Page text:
The Save Childhood Movement's 'Too Much Too Soon' initiative was launched in 2013 to help raise awareness about the fact that children in the UK start formal learning much earlier than most other countries, that the value of their creative and expressive play was being steadily undermined, and that they were being exposed to a range of developmentally inappropriate pressures that were damaging to their long-term health and wellbeing. See the original Aims and Objectives
It provided the evidence to show that there was no clear scientific research to support such an early start, but a great deal to suggest that it may be detrimental not only to their wellbeing but also to their learning dispositions and later academic achievement. The launch was given front page prominence in the Telegraph and, over the next few days, achieved an extraordinarily high level of national media coverage and debate.
The 127 signatories of the Open Letter expressed widespread concern about the subsequent nature of the response from the DfE, the denial of legitimacy of the concerns raised, the denigration of the credibility of those challenging current policy and the distortion of what was actually being said. In April 2014 a further letter was sent to all the party leaders by a growing alliance of concerned organisations. This letter was accompanied by a letter of support from the Finnish educator Pasi Sahlberg. In July 2014 the main DfE team was replaced, but the core issues remained the same.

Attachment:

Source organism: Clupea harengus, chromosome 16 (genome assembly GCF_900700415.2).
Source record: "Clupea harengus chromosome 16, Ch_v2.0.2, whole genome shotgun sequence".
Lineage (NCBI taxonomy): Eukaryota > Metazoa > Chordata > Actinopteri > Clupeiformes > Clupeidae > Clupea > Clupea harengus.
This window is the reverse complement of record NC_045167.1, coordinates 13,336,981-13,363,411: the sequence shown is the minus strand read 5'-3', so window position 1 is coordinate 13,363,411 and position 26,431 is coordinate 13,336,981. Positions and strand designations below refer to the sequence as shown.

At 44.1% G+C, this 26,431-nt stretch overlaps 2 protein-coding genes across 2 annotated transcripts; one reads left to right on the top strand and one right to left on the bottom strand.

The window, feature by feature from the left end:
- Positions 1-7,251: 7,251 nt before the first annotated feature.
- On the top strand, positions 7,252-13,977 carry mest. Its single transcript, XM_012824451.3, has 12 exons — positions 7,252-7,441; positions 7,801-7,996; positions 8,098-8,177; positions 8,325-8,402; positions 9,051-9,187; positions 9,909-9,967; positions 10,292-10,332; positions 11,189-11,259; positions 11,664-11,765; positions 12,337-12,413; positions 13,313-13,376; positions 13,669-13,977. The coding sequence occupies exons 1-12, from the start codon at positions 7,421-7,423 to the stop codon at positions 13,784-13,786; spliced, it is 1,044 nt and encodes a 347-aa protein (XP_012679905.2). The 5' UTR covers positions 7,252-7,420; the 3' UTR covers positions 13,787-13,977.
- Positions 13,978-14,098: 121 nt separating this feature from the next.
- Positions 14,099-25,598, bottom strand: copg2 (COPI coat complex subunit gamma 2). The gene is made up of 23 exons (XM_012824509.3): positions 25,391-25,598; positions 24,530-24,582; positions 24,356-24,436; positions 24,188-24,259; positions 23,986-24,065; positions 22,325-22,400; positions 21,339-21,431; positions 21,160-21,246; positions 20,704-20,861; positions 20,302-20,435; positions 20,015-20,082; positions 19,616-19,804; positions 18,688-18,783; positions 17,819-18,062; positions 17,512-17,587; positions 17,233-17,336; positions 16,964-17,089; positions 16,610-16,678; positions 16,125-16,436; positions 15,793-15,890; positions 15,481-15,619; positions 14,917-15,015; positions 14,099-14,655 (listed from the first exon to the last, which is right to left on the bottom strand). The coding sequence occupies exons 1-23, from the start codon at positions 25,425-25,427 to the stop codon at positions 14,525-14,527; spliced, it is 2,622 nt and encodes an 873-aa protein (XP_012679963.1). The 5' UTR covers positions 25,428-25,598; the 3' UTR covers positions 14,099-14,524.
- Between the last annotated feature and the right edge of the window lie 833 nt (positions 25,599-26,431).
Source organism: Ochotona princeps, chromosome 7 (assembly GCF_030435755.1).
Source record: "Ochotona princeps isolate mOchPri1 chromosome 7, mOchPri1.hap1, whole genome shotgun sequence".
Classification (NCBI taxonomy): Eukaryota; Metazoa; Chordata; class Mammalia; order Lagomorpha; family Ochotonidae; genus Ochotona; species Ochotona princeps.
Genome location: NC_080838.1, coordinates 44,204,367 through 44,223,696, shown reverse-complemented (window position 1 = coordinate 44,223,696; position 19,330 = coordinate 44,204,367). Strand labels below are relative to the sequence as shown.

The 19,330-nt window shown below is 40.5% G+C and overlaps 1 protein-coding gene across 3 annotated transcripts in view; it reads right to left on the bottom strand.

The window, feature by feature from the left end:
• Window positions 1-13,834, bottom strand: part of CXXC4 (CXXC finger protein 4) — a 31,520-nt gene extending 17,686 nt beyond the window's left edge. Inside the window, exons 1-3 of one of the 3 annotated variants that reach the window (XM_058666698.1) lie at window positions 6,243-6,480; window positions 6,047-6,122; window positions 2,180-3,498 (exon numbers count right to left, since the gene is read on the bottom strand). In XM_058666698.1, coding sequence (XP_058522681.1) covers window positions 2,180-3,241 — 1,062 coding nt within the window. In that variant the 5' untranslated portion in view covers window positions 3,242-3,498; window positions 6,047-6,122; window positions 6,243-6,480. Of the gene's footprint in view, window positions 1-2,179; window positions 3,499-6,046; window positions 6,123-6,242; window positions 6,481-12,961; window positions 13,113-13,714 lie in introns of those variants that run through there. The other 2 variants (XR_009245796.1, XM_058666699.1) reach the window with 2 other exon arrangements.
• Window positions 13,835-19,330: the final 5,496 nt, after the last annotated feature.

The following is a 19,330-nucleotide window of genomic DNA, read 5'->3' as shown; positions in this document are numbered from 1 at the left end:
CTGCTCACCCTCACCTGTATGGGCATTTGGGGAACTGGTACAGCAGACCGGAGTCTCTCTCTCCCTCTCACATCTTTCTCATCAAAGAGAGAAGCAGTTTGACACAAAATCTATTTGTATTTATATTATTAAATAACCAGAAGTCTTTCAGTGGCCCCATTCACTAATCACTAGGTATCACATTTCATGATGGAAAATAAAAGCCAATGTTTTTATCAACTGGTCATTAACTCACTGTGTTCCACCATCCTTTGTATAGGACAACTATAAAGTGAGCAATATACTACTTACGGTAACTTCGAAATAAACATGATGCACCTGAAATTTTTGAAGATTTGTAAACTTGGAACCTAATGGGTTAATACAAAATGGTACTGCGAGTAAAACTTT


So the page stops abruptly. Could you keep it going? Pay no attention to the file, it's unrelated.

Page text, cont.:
When the government announced its intention to introduce Baseline Assessment for four year-olds an increasingly powerful alliance of key organisations started to come together under the separate 'Better without Baseline' campaign and in April 2016 the government backed down.
The testing and accountability requirements of the new Primary Curriculum then started to negatively impact on teacher health and wellbeing, with the NUT ultimately publishing its own report 'Exam Factories'. A number of new campaign groups also sprang up during this time.
It is crucial that it is recognised that the current system of measuring pupils’ attainment
and using this to judge schools and teachers is deeply damaging to children and young people,
and does not foster the skills and talents that are needed in higher education or in employment,
or the attributes that will be valued in future citizens. An urgent review of current accountability
measures should take place, with a view to substantially changing them.
NUT, Exam Factories, 2016
And in Scotland the Upstart Campaign was launched to challenge the Scottish School Starting Age.
8th April, 2016 - Ministers back down